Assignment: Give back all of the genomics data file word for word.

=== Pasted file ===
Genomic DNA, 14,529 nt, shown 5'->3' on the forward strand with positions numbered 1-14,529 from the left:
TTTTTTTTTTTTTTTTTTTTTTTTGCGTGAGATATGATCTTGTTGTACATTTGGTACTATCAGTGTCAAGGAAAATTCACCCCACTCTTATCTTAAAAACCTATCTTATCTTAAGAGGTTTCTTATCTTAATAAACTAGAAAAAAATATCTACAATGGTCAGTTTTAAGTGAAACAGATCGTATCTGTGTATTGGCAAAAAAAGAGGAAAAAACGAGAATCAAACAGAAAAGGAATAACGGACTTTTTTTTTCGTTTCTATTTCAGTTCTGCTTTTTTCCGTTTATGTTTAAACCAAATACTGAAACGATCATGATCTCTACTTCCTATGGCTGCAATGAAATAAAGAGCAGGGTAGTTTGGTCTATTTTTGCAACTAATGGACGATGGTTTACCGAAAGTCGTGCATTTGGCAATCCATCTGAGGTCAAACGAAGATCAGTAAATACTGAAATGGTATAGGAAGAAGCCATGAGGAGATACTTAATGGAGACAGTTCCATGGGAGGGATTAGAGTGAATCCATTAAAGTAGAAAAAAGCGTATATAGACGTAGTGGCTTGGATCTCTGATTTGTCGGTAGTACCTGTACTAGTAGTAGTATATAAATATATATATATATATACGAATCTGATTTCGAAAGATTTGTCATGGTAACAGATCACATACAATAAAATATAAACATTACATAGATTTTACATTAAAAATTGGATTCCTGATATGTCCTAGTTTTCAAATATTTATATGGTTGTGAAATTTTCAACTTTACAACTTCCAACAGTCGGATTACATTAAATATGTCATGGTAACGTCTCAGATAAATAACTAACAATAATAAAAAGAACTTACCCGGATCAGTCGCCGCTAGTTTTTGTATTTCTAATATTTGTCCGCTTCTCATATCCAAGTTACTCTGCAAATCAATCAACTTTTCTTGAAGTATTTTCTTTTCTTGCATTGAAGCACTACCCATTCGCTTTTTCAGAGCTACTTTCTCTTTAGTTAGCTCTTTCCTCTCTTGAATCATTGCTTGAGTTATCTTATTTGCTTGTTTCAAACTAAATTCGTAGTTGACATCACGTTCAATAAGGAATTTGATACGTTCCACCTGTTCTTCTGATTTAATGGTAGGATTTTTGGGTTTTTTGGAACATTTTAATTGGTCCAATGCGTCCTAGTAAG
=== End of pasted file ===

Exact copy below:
Genomic DNA, 14,529 nt, shown 5'->3' on the forward strand with positions numbered 1-14,529 from the left:
TTTTTTTTTTTTTTTTTTTTTTTTGCGTGAGATATGATCTTGTTGTACATTTGGTACTATCAGTGTCAAGGAAAATTCACCCCACTCTTATCTTAAAAACCTATCTTATCTTAAGAGGTTTCTTATCTTAATAAACTAGAAAAAAATATCTACAATGGTCAGTTTTAAGTGAAACAGATCGTATCTGTGTATTGGCAAAAAAAGAGGAAAAAACGAGAATCAAACAGAAAAGGAATAACGGACTTTTTTTTTCGTTTCTATTTCAGTTCTGCTTTTTTCCGTTTATGTTTAAACCAAATACTGAAACGATCATGATCTCTACTTCCTATGGCTGCAATGAAATAAAGAGCAGGGTAGTTTGGTCTATTTTTGCAACTAATGGACGATGGTTTACCGAAAGTCGTGCATTTGGCAATCCATCTGAGGTCAAACGAAGATCAGTAAATACTGAAATGGTATAGGAAGAAGCCATGAGGAGATACTTAATGGAGACAGTTCCATGGGAGGGATTAGAGTGAATCCATTAAAGTAGAAAAAAGCGTATATAGACGTAGTGGCTTGGATCTCTGATTTGTCGGTAGTACCTGTACTAGTAGTAGTATATAAATATATATATATATATACGAATCTGATTTCGAAAGATTTGTCATGGTAACAGATCACATACAATAAAATATAAACATTACATAGATTTTACATTAAAAATTGGATTCCTGATATGTCCTAGTTTTCAAATATTTATATGGTTGTGAAATTTTCAACTTTACAACTTCCAACAGTCGGATTACATTAAATATGTCATGGTAACGTCTCAGATAAATAACTAACAATAATAAAAAGAACTTACCCGGATCAGTCGCCGCTAGTTTTTGTATTTCTAATATTTGTCCGCTTCTCATATCCAAGTTACTCTGCAAATCAATCAACTTTTCTTGAAGTATTTTCTTTTCTTGCATTGAAGCACTACCCATTCGCTTTTTCAGAGCTACTTTCTCTTTAGTTAGCTCTTTCCTCTCTTGAATCATTGCTTGAGTTATCTTATTTGCTTGTTTCAAACTAAATTCGTAGTTGACATCACGTTCAATAAGGAATTTGATACGTTCCACCTGTTCTTCTGATTTAATGGTAGGATTTTTGGGTTTTTTGGAACATTTTAATTGGTCCAATGCGTCCTAGTAAG